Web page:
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Sahelanthropus tchadensis: Ten Years After the Disocvery

A decade ago, scientists unearthed what may be the oldest hominid ever found

The seven-million-year-old Sahelanthropus tchadensis skull, known as Toumai, viewed from different sides. Image: Didier Descouens/Wikicommons

Ten years ago, an international group of anthropologists made a bold claim: They had unearthed the earliest hominid ever found, in the Sahel region of Chad. They named their discovery Sahelanthropus tchadensis. Today, many anthropologists agree that the seven-million-year-old Sahelanthropus was an early hominid while others suggest it was nothing more than an ancient ape.

The team, led by Michel Brunet, now at the Collège de France, originally found six hominid specimens in Djurab Desert of northern Chad in 2001. The discovery included a nearly complete, yet distorted, skull (nicknamed Toumaï, meaning “hope of life” in the local Goran language). Although very primitive, the skull, jaw and teeth displayed some hominid-like traits. For instance, the species had a relatively flat face instead of a protruding muzzle like a chimp. And the tip of the canine tooth was worn down, as it is in humans. This suggested Sahelanthropus lacked a “honing” complex in which the back side of the upper canine sharpens itself against the lower first premolar (what your dentist might call a bicuspid). This appears to be a trait that hominids lost after they split from the chimpanzee lineage. In addition, Sahelanthropus’ foramen magnum—the hole at the base of the skull that the spinal cord runs through—was situated further forward than a chimp’s, implying Sahelanthropus had an erect posture and therefore walked upright on two legs. In 2005, the team announced additional jaw and teeth discoveries from Djurab, as well as a virtual reconstruction of the skull that corrected the distortion. These new pieces of evidence supported the original find, the researchers said.

A reconstruction of Sahelanthropus tchadensis. Image: dctim1/Flickr

Based on the type and ages of other animal fossils found near Sahelanthropus—including freshwater fish, crocodiles, rodents and monkeys—the researchers concluded the species probably lived in a wooded environment near a lake, perhaps even in a swampy locale, six million to seven million years ago. Assuming the species was indeed a hominid, the time period implies the hominid-chimpanzee split must have occurred even earlier, contrary to some genetic studies that indicate a more recent split some five million years ago. And finding the hominid in Chad means early hominids lived beyond East Africa and were more spread out than paleoanthropologists had suspected.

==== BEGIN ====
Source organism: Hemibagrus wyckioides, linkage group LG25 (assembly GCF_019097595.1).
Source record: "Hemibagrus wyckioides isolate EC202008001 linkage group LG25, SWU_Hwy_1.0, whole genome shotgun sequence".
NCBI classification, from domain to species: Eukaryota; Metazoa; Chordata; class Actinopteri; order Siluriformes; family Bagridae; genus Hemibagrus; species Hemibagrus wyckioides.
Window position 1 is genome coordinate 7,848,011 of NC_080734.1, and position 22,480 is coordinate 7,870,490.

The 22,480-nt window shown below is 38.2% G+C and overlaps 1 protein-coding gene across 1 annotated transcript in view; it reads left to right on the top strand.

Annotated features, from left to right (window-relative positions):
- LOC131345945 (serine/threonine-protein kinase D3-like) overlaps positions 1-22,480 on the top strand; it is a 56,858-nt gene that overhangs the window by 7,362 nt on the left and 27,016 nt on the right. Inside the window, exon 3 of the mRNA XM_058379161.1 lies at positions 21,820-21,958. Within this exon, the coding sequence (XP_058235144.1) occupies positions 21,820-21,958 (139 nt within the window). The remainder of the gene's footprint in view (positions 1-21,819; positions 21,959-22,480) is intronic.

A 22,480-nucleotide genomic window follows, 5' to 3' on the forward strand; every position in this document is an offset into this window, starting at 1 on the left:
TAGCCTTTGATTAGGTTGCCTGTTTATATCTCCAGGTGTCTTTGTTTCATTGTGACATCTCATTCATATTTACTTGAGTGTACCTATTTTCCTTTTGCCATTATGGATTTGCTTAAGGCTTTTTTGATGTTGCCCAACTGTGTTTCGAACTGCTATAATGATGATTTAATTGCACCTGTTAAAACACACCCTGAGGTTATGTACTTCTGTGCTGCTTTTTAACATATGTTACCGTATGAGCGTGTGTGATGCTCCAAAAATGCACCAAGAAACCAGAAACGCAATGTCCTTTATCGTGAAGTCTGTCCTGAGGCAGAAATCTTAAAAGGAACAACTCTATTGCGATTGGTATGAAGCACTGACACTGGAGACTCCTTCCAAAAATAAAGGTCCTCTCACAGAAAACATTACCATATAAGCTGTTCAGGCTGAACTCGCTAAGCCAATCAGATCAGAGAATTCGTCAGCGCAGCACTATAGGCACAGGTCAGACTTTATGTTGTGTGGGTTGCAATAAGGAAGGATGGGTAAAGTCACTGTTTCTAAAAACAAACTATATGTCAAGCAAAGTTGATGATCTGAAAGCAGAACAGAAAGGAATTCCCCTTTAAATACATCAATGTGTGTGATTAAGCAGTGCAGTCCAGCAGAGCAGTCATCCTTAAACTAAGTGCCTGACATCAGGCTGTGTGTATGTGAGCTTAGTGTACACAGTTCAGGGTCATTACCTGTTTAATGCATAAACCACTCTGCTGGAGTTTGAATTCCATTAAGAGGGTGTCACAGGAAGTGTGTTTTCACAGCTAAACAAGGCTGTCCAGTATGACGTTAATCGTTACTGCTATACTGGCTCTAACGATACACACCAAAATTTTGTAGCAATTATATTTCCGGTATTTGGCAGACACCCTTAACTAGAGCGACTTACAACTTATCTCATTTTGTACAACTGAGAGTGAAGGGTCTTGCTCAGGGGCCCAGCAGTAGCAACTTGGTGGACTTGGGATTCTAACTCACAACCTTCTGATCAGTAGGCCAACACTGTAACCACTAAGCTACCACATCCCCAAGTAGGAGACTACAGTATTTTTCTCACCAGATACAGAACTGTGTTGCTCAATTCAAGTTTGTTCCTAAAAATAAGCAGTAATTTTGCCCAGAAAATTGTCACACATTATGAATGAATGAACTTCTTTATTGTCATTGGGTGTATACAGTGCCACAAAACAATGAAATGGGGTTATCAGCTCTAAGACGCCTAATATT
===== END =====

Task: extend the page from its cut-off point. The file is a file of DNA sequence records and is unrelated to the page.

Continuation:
But Sahelanthropus‘ hominid status is not universally accepted. In 2006, one group of researchers, including Milford Wolpoff of the University of Michigan and John Hawks of the University of Wisconsin, considered the structure and function of the reconstructed Sahelanthropus skull. Although the placement of the foramen magnum appeared similar to humans’, other aspects of the skull would have prevented the species from keeping its head upright—and therefore it couldn’t have been a bipedal walker, the team concluded. Thus, they suggested, Sahelanthropus was not a hominid, just some kind of ape. They further noted that some of the dental similarities Sahelanthropus shared with hominids could be cases of parallel evolution, when closely related species independently evolve similar traits due to shared evolutionary pressures.

Since 2006, the study of Sahelanthropus hasn’t advanced all that much. No additional fossils have been discovered—or at least, none of have been publicly announced. In 2009, Hawks blogged about the possibility of a Sahelanthropus femur. One of the researchers involved in the discovery of the species published a paper alluding to a thigh bone and even published a picture allegedly showing the original cache of fossils that included a femur.

As far as I know, a formal analysis of the bone has never been published. If there is a Sahelanthropus, studying it might help confirm whether the species walked upright—and whether it deserves to be included in the hominid family. Sometimes it takes scientists a long time to fully analyze a fossil find. It took the team that found Ardi and other Ardipithecus fossils about 15 years to publish full studies on that early hominid. So maybe in another five years Brunet and his team will have another announcement to make.

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